HRC grant awarded to improve diabetes self management in young people

Diabetes is a major preventable disease. Lifestyle measures such as correct diet, regular exercise, and weight management are key supportive tools to controlling Type 2 diabetes and for reducing the risk of complications. In many cases Type 2 diabetes self-management also relies on controlling blood glucose levels through regular self-monitoring and taking medication.
The number of young people being diagnosed with Type 2 Diabetes is increasing. Many young people with this condition struggle to manage their Type 2 diabetes. We believe diabetes education and technology-based tools could be used to support this population to better manage their disease. So called “games for health” are designed to entertain players as they educate, train, or change health-related behaviours.

Our team has developed a prototype serious mobile game for health, ‘Diabetic Mario’ to promote knowledge of the interaction between physical activity and diet with blood glucose, and of blood glucose monitoring in young people.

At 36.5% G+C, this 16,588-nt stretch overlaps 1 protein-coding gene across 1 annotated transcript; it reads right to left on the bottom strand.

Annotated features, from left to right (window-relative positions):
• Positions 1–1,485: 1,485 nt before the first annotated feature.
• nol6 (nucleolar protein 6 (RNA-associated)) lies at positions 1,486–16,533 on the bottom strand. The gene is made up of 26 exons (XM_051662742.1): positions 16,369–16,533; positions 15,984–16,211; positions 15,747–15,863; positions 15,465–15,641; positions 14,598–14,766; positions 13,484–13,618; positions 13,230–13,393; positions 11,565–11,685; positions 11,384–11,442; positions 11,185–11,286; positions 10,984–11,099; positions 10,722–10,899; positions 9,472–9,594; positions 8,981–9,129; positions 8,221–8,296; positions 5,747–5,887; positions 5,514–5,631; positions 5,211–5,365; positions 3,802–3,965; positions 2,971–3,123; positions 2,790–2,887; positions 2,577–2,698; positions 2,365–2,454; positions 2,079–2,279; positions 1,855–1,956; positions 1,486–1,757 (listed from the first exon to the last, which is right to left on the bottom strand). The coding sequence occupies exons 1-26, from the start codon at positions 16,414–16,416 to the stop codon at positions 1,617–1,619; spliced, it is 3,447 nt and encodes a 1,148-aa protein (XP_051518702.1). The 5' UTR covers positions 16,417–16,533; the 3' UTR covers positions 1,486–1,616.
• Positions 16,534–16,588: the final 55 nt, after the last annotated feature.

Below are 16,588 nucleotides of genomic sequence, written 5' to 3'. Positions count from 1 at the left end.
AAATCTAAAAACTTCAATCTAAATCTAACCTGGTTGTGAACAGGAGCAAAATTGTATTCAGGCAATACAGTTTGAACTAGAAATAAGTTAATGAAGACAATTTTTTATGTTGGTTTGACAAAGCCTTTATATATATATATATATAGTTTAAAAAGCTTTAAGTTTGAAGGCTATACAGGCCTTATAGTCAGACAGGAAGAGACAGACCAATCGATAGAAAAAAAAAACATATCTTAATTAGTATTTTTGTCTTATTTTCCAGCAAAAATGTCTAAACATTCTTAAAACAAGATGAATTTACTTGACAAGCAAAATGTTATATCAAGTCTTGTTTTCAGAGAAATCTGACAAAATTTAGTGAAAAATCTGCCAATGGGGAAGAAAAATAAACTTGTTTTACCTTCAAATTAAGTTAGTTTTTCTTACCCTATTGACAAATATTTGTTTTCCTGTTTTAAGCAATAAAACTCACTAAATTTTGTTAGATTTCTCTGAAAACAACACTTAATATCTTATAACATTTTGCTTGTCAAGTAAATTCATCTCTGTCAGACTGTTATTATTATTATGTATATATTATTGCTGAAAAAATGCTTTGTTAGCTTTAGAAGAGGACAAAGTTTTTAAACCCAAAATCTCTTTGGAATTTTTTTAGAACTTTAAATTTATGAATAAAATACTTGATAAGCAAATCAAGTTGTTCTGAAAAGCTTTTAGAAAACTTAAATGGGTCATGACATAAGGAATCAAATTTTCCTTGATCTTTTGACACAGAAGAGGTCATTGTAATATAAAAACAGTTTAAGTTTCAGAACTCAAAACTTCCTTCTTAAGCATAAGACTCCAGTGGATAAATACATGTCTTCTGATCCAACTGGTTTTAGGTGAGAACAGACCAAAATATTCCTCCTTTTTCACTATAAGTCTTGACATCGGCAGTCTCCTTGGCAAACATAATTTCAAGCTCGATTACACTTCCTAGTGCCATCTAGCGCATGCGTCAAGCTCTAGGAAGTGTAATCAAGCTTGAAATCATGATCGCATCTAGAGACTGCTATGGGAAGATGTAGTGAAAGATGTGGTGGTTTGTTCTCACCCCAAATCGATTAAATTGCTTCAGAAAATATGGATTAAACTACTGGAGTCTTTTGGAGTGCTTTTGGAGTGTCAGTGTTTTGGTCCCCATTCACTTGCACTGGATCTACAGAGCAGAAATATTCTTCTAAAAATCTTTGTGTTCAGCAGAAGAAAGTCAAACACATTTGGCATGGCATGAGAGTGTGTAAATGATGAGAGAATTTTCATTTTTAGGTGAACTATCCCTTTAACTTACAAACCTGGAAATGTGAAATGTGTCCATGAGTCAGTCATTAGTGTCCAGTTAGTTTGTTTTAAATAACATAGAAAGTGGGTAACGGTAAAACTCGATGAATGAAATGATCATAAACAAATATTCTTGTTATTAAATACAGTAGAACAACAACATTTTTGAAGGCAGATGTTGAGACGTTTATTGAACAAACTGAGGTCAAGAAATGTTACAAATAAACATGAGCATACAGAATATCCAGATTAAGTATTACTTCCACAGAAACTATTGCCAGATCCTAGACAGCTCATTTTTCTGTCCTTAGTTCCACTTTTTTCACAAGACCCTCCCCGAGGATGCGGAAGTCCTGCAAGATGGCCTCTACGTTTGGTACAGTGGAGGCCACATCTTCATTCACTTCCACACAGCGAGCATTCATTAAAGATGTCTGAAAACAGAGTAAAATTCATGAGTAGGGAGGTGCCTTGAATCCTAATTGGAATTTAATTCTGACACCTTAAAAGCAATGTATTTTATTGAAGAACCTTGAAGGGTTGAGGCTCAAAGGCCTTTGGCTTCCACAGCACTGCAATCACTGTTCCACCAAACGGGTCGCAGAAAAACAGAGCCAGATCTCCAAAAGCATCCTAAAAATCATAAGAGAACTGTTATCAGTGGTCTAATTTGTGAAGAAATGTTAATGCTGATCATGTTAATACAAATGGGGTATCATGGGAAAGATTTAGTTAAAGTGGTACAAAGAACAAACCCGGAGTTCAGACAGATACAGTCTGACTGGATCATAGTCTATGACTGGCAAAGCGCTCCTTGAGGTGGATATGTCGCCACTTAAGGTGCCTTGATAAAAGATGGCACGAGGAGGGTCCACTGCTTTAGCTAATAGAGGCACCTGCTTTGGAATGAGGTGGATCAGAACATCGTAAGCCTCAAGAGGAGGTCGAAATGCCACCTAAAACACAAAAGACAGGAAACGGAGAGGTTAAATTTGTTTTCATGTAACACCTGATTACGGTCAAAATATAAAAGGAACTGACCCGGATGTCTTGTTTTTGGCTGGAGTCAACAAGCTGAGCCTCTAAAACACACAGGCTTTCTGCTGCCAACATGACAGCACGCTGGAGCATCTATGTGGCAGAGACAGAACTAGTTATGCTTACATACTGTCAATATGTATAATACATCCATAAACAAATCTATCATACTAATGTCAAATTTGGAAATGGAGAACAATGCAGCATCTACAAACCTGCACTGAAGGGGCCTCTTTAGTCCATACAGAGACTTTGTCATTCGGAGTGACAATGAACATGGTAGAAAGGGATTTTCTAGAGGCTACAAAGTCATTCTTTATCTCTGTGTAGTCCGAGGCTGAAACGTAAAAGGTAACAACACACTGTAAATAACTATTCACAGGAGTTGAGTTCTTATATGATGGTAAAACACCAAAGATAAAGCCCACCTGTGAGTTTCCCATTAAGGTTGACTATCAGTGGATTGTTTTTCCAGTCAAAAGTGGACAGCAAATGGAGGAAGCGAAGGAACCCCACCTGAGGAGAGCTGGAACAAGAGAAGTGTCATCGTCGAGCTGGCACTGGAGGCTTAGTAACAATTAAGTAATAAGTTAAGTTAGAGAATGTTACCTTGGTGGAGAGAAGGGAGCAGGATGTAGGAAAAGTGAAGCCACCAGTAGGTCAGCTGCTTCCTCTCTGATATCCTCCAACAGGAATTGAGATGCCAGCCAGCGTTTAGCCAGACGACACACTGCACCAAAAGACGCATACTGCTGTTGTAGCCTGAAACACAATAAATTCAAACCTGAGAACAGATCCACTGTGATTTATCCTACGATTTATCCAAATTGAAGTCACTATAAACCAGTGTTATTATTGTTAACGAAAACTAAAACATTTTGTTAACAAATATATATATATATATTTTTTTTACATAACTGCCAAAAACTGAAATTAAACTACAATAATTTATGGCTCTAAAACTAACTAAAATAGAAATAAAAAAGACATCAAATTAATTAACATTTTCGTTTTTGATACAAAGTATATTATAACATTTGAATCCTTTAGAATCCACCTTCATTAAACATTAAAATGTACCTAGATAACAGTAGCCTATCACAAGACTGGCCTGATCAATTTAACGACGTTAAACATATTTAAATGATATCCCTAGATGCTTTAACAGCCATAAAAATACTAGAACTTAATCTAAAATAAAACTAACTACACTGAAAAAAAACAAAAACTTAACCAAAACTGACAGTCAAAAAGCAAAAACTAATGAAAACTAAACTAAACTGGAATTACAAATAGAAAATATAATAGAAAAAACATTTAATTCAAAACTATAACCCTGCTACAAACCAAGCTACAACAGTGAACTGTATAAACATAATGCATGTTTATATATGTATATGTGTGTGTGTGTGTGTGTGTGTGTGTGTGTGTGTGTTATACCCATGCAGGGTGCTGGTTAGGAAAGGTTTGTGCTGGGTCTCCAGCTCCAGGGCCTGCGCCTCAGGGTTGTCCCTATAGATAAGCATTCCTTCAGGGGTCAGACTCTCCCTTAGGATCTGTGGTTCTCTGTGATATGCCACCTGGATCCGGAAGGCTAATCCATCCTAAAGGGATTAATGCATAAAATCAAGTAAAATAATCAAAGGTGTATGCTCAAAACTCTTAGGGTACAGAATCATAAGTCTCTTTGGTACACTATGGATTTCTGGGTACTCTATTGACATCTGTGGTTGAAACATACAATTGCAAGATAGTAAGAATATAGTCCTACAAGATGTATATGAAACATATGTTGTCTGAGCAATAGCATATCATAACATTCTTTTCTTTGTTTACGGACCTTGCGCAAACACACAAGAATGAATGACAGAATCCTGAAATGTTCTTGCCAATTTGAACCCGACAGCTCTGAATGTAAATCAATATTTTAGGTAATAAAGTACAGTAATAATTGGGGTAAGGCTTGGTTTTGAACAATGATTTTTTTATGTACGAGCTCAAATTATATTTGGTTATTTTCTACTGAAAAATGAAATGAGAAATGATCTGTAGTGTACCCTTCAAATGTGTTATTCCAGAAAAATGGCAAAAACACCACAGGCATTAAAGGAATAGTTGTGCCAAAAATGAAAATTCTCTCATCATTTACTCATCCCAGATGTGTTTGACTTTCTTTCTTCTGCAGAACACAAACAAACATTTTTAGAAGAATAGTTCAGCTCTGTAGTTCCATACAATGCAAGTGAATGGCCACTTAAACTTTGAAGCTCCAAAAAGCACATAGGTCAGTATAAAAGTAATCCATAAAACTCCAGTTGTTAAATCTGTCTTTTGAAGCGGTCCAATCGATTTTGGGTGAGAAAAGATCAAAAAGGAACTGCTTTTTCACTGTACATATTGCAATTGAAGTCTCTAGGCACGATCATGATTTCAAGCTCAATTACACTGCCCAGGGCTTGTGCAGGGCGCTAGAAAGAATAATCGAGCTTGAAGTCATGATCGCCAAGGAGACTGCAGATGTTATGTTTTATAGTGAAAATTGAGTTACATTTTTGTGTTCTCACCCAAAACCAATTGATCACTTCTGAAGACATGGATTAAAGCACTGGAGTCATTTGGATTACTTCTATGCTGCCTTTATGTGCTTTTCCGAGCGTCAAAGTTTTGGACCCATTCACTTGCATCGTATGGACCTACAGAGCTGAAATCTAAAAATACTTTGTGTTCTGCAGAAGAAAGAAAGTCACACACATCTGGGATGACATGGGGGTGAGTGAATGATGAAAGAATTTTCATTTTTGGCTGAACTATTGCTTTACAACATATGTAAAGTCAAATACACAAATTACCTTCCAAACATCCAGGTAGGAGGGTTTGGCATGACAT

We have already piloted the game in a small number of healthy children aged 9-13 years. Overall, children found the game to be fun, engagement was high, and they felt part of a creative and dynamic game community. The game was found to enhance the children’s knowledge of healthy diet and lifestyle choices.

A study led by Professor Ralph Maddison and funded by the Health Research Council of New Zealand, is therefore planned to modify the serious game for use with adolescents and young adults with Type 2 Diabetes and to assess its acceptability, particularly to Māori, Pacific and Indian adolescents and young adults who are disproportionately affected by Type 2 Diabetes at younger ages.



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